It's a good time to be a software company in Silicon Valley, where big money is flowing to the red-hot industry.
Venture capital firms pumped about $2.3 billion into valley software companies in the first quarter of this year -- the largest quarterly investment into any industry since 2000, according to a new report released Thursday. That was nearly half of the $4.7 billion poured into Silicon Valley technology companies during the first three months of the year, which marked the biggest fundraising quarter in the last 14 years, according to The MoneyTree Report, a quarterly analysis of venture capital investments.
"The returns on investment (in software) are just too healthy to ignore for people who want to put cash into the market," said Mark McCaffrey, a San Jose-based software industry expert with PricewaterhouseCoopers, a global consulting and professional services firm.
Other industry sectors also dazzled investors -- information technology took in $566 million, consumer apps and services landed $408 million, biotechnology landed $277 million, and $363 million went to media and entertainment companies. Sharing-economy companies also received a sizable chunk of change from eager investors, who continue to rally around the Bay Area's roaring tech industry that seems to spawn a new company or funding round almost daily.
In all, the valley received half of the $9.5 billion venture firms invested nationwide in a total of 951 deals for the quarter, according to the report, which is produced by PwC and the National Venture Capital Association and based on data from Thomson Reuters
In a separate report on venture funding, Dow Jones said the Bay Area saw four of the five biggest venture capital deals in the country during the first quarter: Palo Alto-based data service Cloudera raised $740 million; ride-sharing service Lyft raised $250 million; San Francisco audio and speech technology company AliphCom raised $250 million; and Mountain View messaging app TangoMe raised $215 million.
Other landmark valley investments included Airbnb, the room- and home-renting website; online home goods retailer One Kings Lane and file-sharing and storage company Dropbox. And experts expect more big deals to come: Airbnb is gearing up to raise between $400 million and $500 million from an investment group including mutual funds and private equity firms, pushing its worth to about $10 billion.
McCaffrey said the sharing economy companies -- which use social networks and smartphones to allow people to share everything from clothes to cars for a price, and many of which are in San Francisco -- will continue to woo investors, even if they are still at odds with regulators.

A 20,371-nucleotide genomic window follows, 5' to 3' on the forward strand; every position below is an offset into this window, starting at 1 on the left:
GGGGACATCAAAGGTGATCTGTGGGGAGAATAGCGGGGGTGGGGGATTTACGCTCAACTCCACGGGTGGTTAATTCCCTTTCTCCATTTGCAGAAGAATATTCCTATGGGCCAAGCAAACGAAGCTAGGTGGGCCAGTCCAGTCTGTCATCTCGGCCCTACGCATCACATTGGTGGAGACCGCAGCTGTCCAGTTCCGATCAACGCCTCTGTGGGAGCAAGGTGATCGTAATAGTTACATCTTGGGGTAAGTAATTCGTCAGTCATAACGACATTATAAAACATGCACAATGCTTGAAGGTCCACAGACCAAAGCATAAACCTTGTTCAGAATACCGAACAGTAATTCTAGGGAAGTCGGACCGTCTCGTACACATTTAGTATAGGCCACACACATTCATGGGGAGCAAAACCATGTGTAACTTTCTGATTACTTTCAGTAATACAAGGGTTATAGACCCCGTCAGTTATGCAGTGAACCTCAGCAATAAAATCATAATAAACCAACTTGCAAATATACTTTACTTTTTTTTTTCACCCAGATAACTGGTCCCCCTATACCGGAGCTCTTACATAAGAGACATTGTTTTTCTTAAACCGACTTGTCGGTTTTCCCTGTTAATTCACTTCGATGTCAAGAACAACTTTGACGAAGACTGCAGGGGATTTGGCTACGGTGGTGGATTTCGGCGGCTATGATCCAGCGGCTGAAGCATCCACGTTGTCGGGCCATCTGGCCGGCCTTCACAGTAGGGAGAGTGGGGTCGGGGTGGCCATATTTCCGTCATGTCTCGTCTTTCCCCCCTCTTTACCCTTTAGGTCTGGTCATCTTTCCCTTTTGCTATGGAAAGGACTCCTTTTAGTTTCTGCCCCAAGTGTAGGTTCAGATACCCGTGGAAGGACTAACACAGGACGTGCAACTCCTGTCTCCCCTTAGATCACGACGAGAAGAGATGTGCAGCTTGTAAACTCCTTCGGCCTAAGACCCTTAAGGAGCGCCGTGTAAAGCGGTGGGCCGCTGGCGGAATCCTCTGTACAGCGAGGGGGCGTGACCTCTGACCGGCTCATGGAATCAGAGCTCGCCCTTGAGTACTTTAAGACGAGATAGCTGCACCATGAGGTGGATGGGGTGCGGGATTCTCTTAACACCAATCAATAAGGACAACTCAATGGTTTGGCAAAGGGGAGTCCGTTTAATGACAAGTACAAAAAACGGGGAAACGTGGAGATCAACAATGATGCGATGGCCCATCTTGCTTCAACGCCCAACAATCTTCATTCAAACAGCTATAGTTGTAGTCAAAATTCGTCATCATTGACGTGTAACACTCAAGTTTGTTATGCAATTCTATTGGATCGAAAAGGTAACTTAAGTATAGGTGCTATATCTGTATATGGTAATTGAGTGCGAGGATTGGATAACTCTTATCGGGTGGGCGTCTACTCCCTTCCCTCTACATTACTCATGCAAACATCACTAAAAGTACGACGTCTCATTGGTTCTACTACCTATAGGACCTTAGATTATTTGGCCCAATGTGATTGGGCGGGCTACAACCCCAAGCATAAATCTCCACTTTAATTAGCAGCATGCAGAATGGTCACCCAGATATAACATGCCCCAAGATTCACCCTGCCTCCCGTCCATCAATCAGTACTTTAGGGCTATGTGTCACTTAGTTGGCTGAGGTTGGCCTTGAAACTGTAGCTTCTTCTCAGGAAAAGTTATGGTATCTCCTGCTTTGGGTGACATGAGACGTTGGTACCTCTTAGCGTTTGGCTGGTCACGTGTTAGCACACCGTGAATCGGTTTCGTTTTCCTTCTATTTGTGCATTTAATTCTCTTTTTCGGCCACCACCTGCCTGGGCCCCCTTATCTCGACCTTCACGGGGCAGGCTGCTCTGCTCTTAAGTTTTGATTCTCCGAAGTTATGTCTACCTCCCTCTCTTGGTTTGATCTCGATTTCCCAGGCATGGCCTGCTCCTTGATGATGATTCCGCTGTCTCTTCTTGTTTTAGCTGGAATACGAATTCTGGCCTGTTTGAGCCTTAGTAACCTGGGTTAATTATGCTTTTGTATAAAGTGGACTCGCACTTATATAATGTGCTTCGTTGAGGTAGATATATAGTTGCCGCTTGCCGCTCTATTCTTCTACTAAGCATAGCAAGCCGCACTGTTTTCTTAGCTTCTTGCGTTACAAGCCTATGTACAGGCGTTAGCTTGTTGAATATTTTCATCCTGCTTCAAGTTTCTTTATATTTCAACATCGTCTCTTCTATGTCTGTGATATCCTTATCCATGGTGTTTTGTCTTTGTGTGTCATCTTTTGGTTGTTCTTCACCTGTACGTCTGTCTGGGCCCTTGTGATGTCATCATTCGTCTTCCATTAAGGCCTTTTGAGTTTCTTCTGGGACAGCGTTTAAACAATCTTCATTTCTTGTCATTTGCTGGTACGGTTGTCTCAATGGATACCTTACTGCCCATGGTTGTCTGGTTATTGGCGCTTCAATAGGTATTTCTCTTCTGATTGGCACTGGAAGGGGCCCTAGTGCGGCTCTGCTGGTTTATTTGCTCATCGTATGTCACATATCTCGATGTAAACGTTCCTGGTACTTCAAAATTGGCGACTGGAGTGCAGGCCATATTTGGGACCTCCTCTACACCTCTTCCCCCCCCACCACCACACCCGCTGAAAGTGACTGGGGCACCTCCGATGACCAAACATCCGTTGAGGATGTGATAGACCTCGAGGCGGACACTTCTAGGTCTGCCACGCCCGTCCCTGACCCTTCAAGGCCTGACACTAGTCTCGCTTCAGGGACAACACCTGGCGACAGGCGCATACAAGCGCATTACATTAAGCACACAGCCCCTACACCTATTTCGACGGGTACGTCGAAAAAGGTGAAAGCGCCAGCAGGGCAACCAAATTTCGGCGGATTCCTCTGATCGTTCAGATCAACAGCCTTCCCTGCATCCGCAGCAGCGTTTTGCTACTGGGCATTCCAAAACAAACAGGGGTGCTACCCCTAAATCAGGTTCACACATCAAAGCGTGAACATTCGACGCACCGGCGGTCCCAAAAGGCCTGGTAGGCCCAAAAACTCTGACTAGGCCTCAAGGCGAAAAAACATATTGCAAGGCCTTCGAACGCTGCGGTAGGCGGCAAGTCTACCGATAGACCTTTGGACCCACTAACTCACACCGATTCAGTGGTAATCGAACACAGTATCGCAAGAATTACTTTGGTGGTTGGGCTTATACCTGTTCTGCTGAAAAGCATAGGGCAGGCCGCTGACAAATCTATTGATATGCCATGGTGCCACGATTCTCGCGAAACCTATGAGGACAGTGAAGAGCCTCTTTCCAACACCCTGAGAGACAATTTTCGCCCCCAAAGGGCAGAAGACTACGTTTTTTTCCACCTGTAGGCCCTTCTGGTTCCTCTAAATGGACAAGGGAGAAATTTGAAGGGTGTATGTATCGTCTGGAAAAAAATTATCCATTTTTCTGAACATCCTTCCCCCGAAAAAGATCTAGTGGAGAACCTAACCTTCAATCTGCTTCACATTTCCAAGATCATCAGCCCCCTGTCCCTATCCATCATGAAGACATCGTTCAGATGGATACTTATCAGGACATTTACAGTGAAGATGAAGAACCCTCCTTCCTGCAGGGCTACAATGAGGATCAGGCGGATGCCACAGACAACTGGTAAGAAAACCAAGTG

"If you look at the rate of adoption and the value proposition, the horse has kind of left the gate," McCaffrey said.
Some venture capitalists, however, remain concerned that the bulk of investments continue to flow to Silicon Valley companies at the expense of other tech hubs such as Austin and Philadelphia.
"We can't have all the wealth creation concentrated in the Silicon Valley," said Venky Ganesan, managing director at Menlo Park-based investment firm Menlo Ventures. "We need it spread across the nation.''
The MoneyTree report shows venture firms invested more money nationwide in the first quarter of 2014 than any other quarter since 2001. Experts don't expect venture capitalists to return to the investing frenzy of the dot-com age -- in the gangbuster year 2000, investments hit a whopping $105 billion, a record for the last two decades and nearly four times total investments in 2013.
"I don't think any of us want to see it spike so high," McCaffrey said.
But with an abundance of mobile applications, disruptive technology such as ride-sharing and cloud storage hitting the market, experts say the money spigot will stay open. Even the recent beating on Wall Street, when tech stocks took a sharp dive, is unlikely to dissuade investors.
"It got slightly bubblish and I think this recent down turn brought the tech market back to reality," Ganesan said. "It's like a pressure cooker; you need to let some steam off."
The MoneyTree report also shows that venture capitalists are doling out record-high sums to companies -- north of $250 million in some cases, such as Uber's funding last year -- but investing fewer times throughout a quarter.
"There's fewer deals, and higher competition" for those deals, McCaffrey said. "That's generally the formula we're going to see here for a bit."
And firms are also more likely to invest in companies that have been around for awhile and proven themselves, while seed, or startup-stage, investments in the valley continue to fall. Just nine Silicon Valley companies got seed funding during the first quarter, a 64 percent drop from the previous quarter, according to the report.
Ganesan calls this "an early warning sign" for more investors to channel money back to the true startups: "To me, that's where the magic of the U.S. economy happens, the seed-funding for early stage."
Contact Heather Somerville at 510-208-6413. Follow her at Twitter.com/heathersomervil.
Here are some companies that received funding in the first quarter of 2014
Dropbox, San Francisco, $325 million
Lyft, San Francisco, $250 million
Tangome, Mountain View, $200 million
Airbnb, San Francisco, $200 million
One Kings Lane, San Francisco, $111.9 million
Palantir Technologies, Palo Alto, $101.6 million
Source: The MoneyTree, Dow Jones VentureSource